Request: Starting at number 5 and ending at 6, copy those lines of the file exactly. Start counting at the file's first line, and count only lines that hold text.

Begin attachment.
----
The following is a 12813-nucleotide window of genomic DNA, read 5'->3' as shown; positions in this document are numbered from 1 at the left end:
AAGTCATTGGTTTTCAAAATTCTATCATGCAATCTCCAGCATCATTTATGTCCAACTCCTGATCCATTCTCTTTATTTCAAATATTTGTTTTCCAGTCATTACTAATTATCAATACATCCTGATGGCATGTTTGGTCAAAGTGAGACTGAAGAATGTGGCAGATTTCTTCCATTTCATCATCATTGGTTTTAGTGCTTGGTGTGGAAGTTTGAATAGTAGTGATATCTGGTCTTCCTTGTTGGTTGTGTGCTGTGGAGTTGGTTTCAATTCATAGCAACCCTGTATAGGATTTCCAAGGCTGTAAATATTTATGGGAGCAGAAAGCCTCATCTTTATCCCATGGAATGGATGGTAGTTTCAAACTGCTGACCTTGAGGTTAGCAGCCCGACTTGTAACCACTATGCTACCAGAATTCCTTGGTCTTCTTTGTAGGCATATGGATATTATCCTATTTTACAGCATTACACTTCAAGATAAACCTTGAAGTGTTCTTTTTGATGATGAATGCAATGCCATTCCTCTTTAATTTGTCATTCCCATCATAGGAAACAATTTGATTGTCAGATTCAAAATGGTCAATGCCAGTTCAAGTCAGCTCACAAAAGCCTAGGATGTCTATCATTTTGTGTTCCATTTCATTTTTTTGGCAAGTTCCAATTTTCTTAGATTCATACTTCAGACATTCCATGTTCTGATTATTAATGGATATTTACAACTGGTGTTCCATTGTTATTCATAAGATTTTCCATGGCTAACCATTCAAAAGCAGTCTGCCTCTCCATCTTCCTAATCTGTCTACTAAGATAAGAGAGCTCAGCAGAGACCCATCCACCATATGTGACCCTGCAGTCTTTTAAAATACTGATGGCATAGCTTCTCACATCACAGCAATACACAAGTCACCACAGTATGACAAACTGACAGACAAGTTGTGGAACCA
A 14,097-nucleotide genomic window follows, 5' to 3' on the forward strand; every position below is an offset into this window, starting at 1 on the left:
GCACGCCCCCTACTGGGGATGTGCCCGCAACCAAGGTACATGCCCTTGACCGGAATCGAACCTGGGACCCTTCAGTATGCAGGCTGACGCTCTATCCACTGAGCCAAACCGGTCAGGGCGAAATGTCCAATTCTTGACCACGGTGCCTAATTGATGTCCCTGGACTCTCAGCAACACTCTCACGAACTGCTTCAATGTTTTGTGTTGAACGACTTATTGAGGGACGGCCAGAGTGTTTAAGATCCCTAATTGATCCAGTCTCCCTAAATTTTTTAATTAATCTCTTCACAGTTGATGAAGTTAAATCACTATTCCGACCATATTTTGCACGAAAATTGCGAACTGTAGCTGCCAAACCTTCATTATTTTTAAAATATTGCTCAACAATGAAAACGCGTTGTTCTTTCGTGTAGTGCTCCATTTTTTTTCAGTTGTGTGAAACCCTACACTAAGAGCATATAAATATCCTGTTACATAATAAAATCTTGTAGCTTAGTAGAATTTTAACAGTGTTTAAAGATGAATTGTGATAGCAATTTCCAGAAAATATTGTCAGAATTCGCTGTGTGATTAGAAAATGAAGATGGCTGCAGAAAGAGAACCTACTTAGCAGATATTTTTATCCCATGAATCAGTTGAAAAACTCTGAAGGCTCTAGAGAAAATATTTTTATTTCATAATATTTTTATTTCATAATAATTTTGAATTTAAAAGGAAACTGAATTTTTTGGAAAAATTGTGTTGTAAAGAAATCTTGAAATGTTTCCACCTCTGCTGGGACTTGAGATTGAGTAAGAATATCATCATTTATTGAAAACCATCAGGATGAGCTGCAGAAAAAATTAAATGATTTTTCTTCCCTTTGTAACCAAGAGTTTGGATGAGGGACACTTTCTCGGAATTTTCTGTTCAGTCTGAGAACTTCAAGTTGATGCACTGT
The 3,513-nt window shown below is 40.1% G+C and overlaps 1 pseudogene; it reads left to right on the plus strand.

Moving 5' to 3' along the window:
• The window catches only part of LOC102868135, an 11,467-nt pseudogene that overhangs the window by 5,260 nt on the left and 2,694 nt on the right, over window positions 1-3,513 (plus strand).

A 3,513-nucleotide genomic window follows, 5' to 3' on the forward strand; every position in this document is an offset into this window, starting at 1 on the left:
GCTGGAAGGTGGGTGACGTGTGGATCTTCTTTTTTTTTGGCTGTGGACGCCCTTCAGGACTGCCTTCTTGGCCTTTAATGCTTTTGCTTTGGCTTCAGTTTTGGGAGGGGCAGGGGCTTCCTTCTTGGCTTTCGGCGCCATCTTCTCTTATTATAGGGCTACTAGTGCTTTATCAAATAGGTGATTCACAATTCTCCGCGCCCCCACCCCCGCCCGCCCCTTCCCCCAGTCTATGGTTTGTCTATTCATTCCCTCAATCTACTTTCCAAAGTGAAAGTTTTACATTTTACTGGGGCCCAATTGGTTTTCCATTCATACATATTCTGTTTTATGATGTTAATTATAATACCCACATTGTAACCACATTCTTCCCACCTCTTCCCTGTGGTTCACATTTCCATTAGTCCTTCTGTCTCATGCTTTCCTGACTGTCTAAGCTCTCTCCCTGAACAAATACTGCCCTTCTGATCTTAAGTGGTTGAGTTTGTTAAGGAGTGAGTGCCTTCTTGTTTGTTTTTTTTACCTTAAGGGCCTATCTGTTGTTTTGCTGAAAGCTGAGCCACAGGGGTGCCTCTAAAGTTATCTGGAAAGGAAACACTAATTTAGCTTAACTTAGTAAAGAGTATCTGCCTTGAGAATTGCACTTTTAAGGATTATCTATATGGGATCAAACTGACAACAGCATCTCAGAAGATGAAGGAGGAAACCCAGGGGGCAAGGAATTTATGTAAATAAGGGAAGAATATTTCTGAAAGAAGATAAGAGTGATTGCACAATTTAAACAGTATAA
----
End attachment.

The 3,513-nt window shown below is 40.1% G+C and overlaps 1 pseudogene; it reads left to right on the plus strand.

Moving 5' to 3' along the window: